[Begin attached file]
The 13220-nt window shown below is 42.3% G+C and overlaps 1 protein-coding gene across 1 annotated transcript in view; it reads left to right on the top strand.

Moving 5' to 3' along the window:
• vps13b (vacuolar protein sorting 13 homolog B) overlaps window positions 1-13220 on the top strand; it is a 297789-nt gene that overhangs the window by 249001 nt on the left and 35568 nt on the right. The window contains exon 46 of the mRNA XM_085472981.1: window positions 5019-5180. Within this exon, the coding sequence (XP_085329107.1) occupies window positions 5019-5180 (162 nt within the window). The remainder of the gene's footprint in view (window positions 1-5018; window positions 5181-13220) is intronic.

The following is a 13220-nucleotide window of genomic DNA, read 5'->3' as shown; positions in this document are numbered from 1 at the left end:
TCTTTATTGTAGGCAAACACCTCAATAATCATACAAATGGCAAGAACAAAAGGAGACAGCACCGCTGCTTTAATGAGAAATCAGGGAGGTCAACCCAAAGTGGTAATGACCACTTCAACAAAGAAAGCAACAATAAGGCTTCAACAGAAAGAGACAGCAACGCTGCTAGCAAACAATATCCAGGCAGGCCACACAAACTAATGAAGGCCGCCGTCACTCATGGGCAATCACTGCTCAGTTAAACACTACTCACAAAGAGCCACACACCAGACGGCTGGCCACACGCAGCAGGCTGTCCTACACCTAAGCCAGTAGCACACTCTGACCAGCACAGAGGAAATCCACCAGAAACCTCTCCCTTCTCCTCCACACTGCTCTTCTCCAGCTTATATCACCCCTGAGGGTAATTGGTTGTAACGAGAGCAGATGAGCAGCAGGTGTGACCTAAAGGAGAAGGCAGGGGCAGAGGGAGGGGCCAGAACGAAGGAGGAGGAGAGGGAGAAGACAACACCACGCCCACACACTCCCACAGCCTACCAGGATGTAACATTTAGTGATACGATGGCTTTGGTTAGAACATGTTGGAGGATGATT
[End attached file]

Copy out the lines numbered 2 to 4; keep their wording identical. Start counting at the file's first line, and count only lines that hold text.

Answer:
Moving 5' to 3' along the window:
• vps13b (vacuolar protein sorting 13 homolog B) overlaps window positions 1-13220 on the top strand; it is a 297789-nt gene that overhangs the window by 249001 nt on the left and 35568 nt on the right. The window contains exon 46 of the mRNA XM_085472981.1: window positions 5019-5180. Within this exon, the coding sequence (XP_085329107.1) occupies window positions 5019-5180 (162 nt within the window). The remainder of the gene's footprint in view (window positions 1-5018; window positions 5181-13220) is intronic.

The following is a 13220-nucleotide window of genomic DNA, read 5'->3' as shown; positions in this document are numbered from 1 at the left end: